Electrical considerations are key to the safe and efficient operation of most hot tubs. There are several electrical factors to consider when choosing the best hot tub for you and ensuring it doesn’t break the bank.
Hot tub voltage
Hot tubs have traditionally operated on 220 volts of electricity. Today, consumers have the choice between a hot tub that operates on 110 volts and the traditional 220-volt hot tub. There are inherent pros and cons with each option.
Hot tubs that operate off of 110 volts are most common in milder climates, but can be used in colder climates if they are not used year-round. They are also a good option when the usage is just an hour or two per day. These hot tubs take longer to heat up, and do not maintain their heat as well as those operated on 220 volts. When the jets are on, little if any electricity will be directed toward the heater. This type of hot tub requires less money upfront, as they do not require an electrician to hook them up and can simply be plugged into an exterior outlet.
Hot tubs that use 220 volts to operate are able to supply a greater load of electricity to the heater and the pumps simultaneously. These systems are able to operate in colder climates and are the only option for larger hot tubs. This hot tub’s ease with running the jets and heater at the same time provides enhanced temperature control. An electrician is required with a 220-volt hot tub installation to hard-wire them to your home’s electrical system.
Contrary to some claims, both of these systems are equally expensive to operate. The 220-volt hot tub uses the same amount of electrical watts as the 110-volt hot tub to heat the water, it will just do so more quickly. The 110-volt hot tub takes twice as long to heat, but uses the same amount of energy to accomplish the task.
Ways to save
Conserving the heat in the water is key to conserving energy and reducing the cost of operation. As soon as the cover of the hot tub is removed, heat escapes.
The jets also cause heat loss. As the jets pull outside air in to be pushed out, the water is cooled. The colder the surrounding temperature and the longer the use, the more quickly the heat escapes.
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Just like the roof on our homes, a good cover is essential to keeping in the heat. A standard cover for a hot tub is 3 inches thick. In colder climates, such as ours, opting for a cover that is 5 inches thick in the middle and 4 inches on the sides will pay for itself in energy savings. If you have an older cover that has become heavy, chances are it is water logged. A water-logged cover will have little to no insulation value, and a new one needs to be purchased.
The placement of the hot tub also makes a difference in its operating costs. A privacy fence placed around the hot tub that blocks the prevailing wind will do wonders in decreasing associated costs. Placing the hot tub in a sunny spot or with south-facing exposure will also help maintain heat by reducing snow and ice buildup on the cover. Keeping it out from under the edges of the house will prevent water and ice from dropping down onto the cover.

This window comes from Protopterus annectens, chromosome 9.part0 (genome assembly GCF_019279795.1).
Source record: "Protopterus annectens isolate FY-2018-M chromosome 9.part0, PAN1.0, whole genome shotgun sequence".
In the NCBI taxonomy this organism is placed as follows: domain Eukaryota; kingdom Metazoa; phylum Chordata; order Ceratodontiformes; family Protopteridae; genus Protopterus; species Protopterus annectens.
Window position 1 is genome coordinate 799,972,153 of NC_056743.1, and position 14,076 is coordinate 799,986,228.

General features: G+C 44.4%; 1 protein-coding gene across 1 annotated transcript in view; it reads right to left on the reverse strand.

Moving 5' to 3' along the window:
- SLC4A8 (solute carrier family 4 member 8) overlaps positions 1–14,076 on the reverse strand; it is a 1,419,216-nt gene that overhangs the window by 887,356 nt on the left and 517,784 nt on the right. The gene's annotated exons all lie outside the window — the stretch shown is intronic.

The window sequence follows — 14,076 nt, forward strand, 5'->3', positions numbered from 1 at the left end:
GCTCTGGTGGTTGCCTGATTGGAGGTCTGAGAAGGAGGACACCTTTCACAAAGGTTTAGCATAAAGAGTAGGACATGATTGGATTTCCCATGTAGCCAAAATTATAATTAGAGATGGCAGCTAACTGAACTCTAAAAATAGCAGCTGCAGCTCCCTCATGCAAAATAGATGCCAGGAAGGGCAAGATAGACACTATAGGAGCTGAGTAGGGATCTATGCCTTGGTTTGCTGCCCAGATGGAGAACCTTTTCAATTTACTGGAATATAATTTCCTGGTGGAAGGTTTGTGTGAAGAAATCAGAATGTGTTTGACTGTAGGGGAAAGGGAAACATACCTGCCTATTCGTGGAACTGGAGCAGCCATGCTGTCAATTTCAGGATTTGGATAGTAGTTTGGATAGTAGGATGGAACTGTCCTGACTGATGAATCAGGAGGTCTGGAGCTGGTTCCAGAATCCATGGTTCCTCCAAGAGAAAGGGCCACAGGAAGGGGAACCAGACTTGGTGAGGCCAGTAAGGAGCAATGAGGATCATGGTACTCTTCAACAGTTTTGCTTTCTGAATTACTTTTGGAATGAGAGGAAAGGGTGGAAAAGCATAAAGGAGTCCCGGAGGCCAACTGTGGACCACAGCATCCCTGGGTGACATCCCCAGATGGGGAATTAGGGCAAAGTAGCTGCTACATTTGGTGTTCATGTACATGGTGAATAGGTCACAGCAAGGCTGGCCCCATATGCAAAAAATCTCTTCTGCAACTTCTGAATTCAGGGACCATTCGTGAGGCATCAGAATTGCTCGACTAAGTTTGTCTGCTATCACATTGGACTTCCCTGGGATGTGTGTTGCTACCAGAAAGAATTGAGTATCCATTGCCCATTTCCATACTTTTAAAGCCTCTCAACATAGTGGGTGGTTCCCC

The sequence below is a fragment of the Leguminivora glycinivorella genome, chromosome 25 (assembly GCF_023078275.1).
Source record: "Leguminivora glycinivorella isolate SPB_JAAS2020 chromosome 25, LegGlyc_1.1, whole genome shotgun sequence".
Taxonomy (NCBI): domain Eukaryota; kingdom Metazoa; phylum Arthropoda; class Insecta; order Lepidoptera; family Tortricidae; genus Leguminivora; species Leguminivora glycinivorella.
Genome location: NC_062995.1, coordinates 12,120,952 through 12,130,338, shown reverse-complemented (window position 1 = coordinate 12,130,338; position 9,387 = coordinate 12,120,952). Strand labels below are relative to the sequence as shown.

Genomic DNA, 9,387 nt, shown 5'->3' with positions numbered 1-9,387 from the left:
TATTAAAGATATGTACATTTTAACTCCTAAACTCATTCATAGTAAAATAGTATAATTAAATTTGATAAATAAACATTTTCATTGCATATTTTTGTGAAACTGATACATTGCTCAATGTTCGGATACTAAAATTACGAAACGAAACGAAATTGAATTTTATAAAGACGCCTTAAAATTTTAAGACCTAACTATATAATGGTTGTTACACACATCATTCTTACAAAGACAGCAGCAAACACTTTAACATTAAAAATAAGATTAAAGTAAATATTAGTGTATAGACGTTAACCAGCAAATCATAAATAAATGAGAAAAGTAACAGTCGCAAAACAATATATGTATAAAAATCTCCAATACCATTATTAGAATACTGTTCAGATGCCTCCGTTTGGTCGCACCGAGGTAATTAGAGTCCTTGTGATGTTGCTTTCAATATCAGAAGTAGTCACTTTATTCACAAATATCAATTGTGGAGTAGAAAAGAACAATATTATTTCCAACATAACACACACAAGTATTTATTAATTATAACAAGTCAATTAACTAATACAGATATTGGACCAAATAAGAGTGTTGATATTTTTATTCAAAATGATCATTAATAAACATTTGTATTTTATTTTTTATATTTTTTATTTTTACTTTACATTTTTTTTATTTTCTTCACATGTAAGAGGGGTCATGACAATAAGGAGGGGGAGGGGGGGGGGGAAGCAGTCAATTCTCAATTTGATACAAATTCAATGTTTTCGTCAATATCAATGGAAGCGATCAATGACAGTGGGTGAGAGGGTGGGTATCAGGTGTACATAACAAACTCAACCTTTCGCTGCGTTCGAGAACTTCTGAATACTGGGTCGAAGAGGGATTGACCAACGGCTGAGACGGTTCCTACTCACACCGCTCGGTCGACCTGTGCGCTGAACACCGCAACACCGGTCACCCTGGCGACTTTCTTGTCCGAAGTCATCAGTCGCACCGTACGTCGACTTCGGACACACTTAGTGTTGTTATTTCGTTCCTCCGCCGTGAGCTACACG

Monitoring the heat setting will also save energy and money. Most manufactures set the heat at 104, but lowering it just 2 degrees will result in energy savings while still keeping the tub warm and toasty. Lower that heat setting even more when it’s not in use. Setting the heater timer to come on 15-20 minutes before you get in and turning it down or off altogether when you get out works great and will save you money by not heating it on high at all times.
Some utility companies offer “off-peak” hours, usually between 11 p.m. and 7 a.m. During this time, electricity is less expensive. If you are serviced by a utility company that offers this, it is recommended that the hot tub heater be placed on a timer and as much heating as is possible be scheduled during this time period. Unfortunately, this is not an option in the Billings area as Northwestern Energy and Yellowstone Valley Electric do not offer “off-peak” hours.
Go off the grid
Disregard energy costs and electrical factors altogether by opting for a wood burning hot tub. Wood-powered hot tubs provide a low-cost alternative to traditional hot tubs. While sales of traditional hot tubs plummeted nationwide during the recession, wood-powered hot tubs saw an increase in popularity. These hot tubs are heated by a wood-burning stove that is typically positioned on the outside of the tub. These hot tubs are free of chemicals as the water is drained after just a few uses.
The only operating cost of these tubs is wood; a $150 cord of wood potentially lasting several years. If you’re looking for an inexpensive, “return to nature” feel, and have easy access to wood for fuel, this might be the perfect option for you.